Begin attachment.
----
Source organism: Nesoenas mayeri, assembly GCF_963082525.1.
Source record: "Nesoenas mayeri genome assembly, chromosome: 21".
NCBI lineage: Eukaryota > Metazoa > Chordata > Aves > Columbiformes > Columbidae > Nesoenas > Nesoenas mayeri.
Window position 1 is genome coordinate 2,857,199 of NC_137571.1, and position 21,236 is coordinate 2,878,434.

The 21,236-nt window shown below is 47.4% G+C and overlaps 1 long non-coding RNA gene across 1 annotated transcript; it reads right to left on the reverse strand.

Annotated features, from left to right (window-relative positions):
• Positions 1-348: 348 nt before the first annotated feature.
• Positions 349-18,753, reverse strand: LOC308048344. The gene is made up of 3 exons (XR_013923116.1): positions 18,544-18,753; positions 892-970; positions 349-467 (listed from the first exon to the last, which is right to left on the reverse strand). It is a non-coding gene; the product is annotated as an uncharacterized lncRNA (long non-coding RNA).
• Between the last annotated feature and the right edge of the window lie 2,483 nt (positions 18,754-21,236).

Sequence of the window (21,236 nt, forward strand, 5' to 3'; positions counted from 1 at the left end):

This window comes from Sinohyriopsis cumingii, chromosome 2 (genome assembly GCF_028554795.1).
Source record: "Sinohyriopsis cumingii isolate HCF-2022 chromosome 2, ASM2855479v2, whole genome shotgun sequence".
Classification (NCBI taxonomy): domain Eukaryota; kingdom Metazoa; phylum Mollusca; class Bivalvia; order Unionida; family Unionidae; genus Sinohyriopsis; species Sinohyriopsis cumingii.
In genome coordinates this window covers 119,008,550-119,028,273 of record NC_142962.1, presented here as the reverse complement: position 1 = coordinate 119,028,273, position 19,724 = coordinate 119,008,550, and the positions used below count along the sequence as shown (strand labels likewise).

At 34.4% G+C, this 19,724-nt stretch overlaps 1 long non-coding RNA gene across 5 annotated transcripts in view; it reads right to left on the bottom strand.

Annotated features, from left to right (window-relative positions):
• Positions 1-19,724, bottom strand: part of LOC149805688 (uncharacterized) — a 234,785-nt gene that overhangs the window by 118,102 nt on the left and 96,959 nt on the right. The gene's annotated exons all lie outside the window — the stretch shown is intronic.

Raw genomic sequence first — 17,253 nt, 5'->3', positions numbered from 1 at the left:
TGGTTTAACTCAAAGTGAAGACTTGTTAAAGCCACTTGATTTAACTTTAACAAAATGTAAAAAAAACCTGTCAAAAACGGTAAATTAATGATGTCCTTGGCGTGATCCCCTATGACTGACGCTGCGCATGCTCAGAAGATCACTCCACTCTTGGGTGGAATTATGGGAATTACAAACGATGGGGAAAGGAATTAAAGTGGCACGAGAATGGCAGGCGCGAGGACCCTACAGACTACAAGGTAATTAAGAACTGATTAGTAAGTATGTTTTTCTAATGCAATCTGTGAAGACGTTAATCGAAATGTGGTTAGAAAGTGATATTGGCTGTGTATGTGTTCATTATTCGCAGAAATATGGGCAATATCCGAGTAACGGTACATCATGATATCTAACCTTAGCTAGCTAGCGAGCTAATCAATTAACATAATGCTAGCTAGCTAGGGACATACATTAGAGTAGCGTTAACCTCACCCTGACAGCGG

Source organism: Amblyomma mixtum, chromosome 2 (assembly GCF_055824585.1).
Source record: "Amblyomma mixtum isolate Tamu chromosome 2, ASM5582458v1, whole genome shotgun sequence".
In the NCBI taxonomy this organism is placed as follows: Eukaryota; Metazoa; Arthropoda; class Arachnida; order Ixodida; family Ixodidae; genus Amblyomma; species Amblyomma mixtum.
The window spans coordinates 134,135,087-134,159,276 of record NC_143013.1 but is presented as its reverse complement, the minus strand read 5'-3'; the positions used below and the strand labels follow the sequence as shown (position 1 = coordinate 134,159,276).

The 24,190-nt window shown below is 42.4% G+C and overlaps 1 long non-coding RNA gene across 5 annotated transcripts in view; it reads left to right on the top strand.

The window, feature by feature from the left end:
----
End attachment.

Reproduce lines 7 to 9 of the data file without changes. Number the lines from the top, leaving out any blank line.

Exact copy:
• Positions 1-348: 348 nt before the first annotated feature.
• Positions 349-18,753, reverse strand: LOC308048344. The gene is made up of 3 exons (XR_013923116.1): positions 18,544-18,753; positions 892-970; positions 349-467 (listed from the first exon to the last, which is right to left on the reverse strand). It is a non-coding gene; the product is annotated as an uncharacterized lncRNA (long non-coding RNA).
• Between the last annotated feature and the right edge of the window lie 2,483 nt (positions 18,754-21,236).